Fraunhofer Institute for Applied Solid State Physics
Freiburg, Germany

The Fraunhofer Society is a German research organization with 67 institutes spread throughout Germany, each focusing on different fields of applied science . It employs around 23,000 people, mainly scientists and engineers, with an annual research budget of about €1.7 billion. Some basic funding for the Fraunhofer Society is provided by the state , but more than 70% of the funding is earned through contract work, either for government-sponsored projects or from industry.It is named after Joseph von Fraunhofer who, as a scientist, an engineer, and an entrepreneur, is said to have superbly exemplified the goals of the society.The organization has seven centers in the United States, under the name “Fraunhofer USA”, and three in Asia. In October 2010, Fraunhofer announced that it would open its first research center in South America.Fraunhofer UK Research Ltd was established along with the Fraunhofer Centre for Applied Photonics, in Glasgow, Scotland, in March 2012. Wikipedia.

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Agency: European Commission | Branch: FP7 | Program: CP | Phase: ICT-2007.1.5 | Award Amount: 5.81M | Year: 2008

At its core, collaboration in most business endeavors is ultimately about presence and the face-to-face contact that is needed to establish a human atmosphere that increases the teams performance, mutual understanding and trust. Traditional camera-on-top-of-a-TV-set-on-a-cart videoconferencing systems have failed to meet the telepresence challenge of providing a viable alternative for physical business travel, which is nowadays characterized by unacceptable delays, costs, inconvenience, and an increasingly large ecological footprint. Even recent high-end commercial solutions such as Ciscos TelePresence, Polycoms RPX, and HPs HALO, while partially removing some of these traditional shortcomings, still present the problems of not scaling easily, are expensive to implement, do not utilize 3D life-sized representations of the remote participants and only address eye contact and gesture-based interactions in very limited ways. As a result, none of them is able to convey a natural impression to the remote conferees. The 3D Presence project proposes a research and development agenda that is both timely and necessary. It is born from the realization that effective communication and collaboration with geographically dispersed co-workers, partners, and customers requires a natural, comfortable, and easy-to-use experience that utilizes the full bandwidth of non-verbal communication. With this goal in mind, the 3D Presence project will implement a multi-party, high-end 3D videoconferencing concept that will tackle the problem of transmitting the feeling of physical presence in real-time to multiple remote locations in a transparent and natural way. In order to realize this objective, 3D Presence will go beyond the current state of the art by emphasizing the transmission, efficient coding and accurate representation of physical presence cues such as multiple user (auto) stereopsis, multi-party eye contact and multi-party gesture-based interaction.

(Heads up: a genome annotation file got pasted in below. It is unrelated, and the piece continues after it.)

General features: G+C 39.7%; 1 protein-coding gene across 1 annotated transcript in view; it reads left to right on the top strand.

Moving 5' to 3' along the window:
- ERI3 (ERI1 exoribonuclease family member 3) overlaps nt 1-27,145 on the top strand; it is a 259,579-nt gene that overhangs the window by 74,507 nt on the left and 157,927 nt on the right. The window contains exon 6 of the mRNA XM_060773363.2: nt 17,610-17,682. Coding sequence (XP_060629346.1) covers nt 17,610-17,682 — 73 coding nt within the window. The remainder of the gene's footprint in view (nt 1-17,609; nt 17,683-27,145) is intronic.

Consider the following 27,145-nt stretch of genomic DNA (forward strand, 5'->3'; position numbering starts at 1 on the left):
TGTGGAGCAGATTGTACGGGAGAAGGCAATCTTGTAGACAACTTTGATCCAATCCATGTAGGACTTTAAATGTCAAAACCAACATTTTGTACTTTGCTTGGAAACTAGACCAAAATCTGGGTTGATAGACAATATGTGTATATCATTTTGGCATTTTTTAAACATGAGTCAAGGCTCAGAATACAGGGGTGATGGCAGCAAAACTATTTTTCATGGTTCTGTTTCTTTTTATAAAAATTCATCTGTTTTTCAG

Agency: European Commission | Branch: FP7 | Program: CP | Phase: ICT-2007.8.6 | Award Amount: 6.89M | Year: 2009